RLB262 Foucault, Discourse Analysis and a Theory of Religion

Faculty of Arts
Autumn 2020
Extent and Intensity
1/1/0. 5 credit(s). Type of Completion: k (colloquium).
Taught online.
Mgr. Milan Fujda, Ph.D. (lecturer)
Guaranteed by
doc. PhDr. David Zbíral, Ph.D.
Department for the Study of Religions - Faculty of Arts
Contact Person: Mgr. Ivona Vrzalová
Supplier department: Department for the Study of Religions - Faculty of Arts
each even Tuesday 12:00–13:40 B2.33
Course Enrolment Limitations
The course is only offered to the students of the study fields the course is directly associated with.

The capacity limit for the course is 30 student(s).
Current registration and enrolment status: enrolled: 1/30, only registered: 0/30
fields of study / plans the course is directly associated with
Course objectives
Michel Foucault is one of the most important thinkers of the 20th century. His thinking influenced contemporary development in many disciplines of social sciences. In each of the reflection of Foucault lead to a radical rethinking of traditional approaches. Foucault's analyses of discourse, power and the formation/disciplination of the self form the core of many methodological approaches in contemporary social sciences and the knowledge of Foucault is thus one of basic precondions of understanding contemporary social scientific discussions. For the Study of Religions Foucault's understanding of history as well as an elaboration of his ideas in sociology and cultural anthropology is extremely relevant.
The aim of this course therefore is to introduce students through reading and discussion into thinking of Michel Foucault. They will be introduced to his influence on contemporary social sciences and to chosen applications and elaborations of archeology of knowledge in social sciences.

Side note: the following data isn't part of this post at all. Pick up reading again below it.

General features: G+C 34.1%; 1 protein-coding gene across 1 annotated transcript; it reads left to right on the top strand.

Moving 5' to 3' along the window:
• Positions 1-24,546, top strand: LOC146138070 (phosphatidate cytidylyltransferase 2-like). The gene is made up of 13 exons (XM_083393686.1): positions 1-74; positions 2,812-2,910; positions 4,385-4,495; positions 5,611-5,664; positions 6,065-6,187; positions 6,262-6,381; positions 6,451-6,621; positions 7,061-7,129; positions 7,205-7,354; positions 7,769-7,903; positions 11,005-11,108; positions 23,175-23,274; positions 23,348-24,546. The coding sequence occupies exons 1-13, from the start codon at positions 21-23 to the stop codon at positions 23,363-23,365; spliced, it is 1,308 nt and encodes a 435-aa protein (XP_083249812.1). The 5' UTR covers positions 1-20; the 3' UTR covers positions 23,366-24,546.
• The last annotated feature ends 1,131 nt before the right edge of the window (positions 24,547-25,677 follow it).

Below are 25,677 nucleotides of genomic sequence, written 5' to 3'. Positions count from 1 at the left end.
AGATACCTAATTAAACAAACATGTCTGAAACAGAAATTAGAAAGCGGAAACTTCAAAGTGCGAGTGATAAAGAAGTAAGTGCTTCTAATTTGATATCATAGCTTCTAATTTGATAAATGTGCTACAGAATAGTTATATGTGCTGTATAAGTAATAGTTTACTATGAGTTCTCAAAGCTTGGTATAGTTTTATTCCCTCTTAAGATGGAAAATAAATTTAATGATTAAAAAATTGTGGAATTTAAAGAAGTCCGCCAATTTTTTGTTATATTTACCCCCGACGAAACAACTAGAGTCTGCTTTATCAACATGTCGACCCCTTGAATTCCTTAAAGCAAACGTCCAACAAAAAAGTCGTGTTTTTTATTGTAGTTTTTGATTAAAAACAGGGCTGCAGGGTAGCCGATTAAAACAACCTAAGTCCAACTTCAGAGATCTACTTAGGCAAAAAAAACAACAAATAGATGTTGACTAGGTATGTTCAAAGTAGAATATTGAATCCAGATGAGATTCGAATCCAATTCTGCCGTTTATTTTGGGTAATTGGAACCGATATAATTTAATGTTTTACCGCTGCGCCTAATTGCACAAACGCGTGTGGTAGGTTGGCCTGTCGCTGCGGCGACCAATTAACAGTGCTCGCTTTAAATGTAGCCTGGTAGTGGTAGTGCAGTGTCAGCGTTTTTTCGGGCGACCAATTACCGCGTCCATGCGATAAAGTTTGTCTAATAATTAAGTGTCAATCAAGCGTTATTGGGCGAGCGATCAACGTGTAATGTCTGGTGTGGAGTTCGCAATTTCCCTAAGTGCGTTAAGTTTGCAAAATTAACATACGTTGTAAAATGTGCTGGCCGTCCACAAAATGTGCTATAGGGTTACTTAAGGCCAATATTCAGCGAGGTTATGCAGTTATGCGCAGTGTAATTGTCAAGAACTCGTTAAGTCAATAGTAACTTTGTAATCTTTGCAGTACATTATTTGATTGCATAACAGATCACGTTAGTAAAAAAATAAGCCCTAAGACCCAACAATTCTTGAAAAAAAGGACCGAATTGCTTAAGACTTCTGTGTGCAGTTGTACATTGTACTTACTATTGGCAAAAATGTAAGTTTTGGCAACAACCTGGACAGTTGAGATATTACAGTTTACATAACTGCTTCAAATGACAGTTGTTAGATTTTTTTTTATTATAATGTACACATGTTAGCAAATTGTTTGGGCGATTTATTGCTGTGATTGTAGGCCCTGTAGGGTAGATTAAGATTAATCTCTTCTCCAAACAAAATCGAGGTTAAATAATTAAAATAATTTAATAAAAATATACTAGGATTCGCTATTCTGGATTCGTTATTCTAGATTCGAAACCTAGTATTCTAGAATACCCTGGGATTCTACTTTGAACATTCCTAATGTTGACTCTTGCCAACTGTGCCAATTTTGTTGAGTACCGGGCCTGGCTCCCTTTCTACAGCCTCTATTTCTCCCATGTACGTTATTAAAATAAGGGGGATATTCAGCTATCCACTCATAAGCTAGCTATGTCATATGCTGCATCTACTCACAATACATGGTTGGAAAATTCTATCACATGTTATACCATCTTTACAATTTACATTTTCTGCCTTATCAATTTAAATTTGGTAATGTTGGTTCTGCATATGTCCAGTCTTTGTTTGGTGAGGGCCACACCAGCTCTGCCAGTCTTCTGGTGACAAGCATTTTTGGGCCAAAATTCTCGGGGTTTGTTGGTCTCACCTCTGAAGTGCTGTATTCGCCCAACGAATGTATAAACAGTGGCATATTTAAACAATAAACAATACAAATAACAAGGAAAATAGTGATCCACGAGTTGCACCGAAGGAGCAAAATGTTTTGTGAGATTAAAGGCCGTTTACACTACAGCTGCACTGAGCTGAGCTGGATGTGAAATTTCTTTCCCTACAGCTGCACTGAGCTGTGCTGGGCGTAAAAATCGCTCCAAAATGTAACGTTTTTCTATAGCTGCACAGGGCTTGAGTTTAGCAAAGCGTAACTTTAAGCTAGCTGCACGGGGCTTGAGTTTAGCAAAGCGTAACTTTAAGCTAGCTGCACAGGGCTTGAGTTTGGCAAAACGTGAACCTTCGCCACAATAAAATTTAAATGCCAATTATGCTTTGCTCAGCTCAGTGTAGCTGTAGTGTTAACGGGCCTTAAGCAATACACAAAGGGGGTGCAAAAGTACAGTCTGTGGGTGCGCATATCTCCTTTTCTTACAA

Learning outcomes
At the end of this course, students will:
be able to utilize their solid knowledge of the fundamental principles and procedures of the Foucauldian archeology of knowledge;
know the possibilities of application of archaeological analysis in the social sciences;
know about the applications and elaborations of archaeological analysis in sociology and historiography;
be able to practise this analysis.
  • (0) Organisational meeting.
  • (1) Introductory lecture: Foucault, archeology, and contemporary social sciences.
  • (2) Discourse.
  • (3) Subject.
  • (4) Histrory and genealogy.
  • (5) Archeology.
  • (6) Social sciences and the birth of man.
  • (7) Discoursive a non-discoursive formations.
  • (8) Historical formations and their transformations.
  • (9) Power.
  • (10) Care of the self.
  • (11) Inspirations by Foucault I: Social field and capital (Pierre Bourdieu).
  • (12) Inspirations by Foucault II: Subaltern studies and analyses of power in a colonial context.
    required literature
  • FOUCAULT, Michel. Dohlížet a trestat :kniha o zrodu vězení. Translated by Čestmír Pelikán. Praha: Dauphin, 2000. 427 s. ISBN 80-86019-96-9. info
  • FOUCAULT, Michel. Myšlení vnějšku. Praha: Herrmann & synové, 1996. 303 s. info
    recommended literature
  • FOUCAULT, Michel. Slova a věci. Translated by Jan Rubáš. Vyd. 1. Brno: Computer Press, 2007. v, 309. ISBN 9788025117132. info
  • FOUCAULT, Michel. Vůle k vědění : dějiny sexuality. I. : Dějiny sexuality. I., Vůle k vědění (Přid.). Praha: Herrmann & synové, 1999. 189 s. info
  • DELEUZE, Gilles. Foucault. V Praze: Herrmann & synové, 1996. 191 s. info
  • FOUCAULT, Michel. Diskurs ; Autor ; Genealogie : tři studie. Vyd. 1. Praha: Svoboda, 1994. 115 s. ISBN 8020504060. info
Teaching methods
lectures, seminars
Assessment methods
Requirements for colloquium:
(1) Active discussion during seminars (alternatively submitted position papers) (20 %).
(2) Essay on a selected aspect of the Foucault's archeology (50 %).
(3) Oral colloquium concerning the essay (30 %).
Language of instruction
Further comments (probably available only in Czech)
The course is taught once in two years.
Teacher's information
1. If absent during a seminar discussion, the student submits a position paper of three paragraphs: (a) the thesis of the author, (b) author's reasoning for the thesis, (c) critique of the author's thesis and reasoning.

2. The length of the final essay corresponds approximately to the length of a conference paper (4 to 8 pages). The student can choose one of the two variants of the theme:

(a)An analysis of some aspect of Foucault's method together with an analysis of its possible or actual application in religious studies.

(b) An analysis of a part of the student's master theses' theme (or another theme of her/his interest) using Foucault's discourse analytical approach.

The course is also listed under the following terms Spring 2009, Autumn 2013, Autumn 2018.
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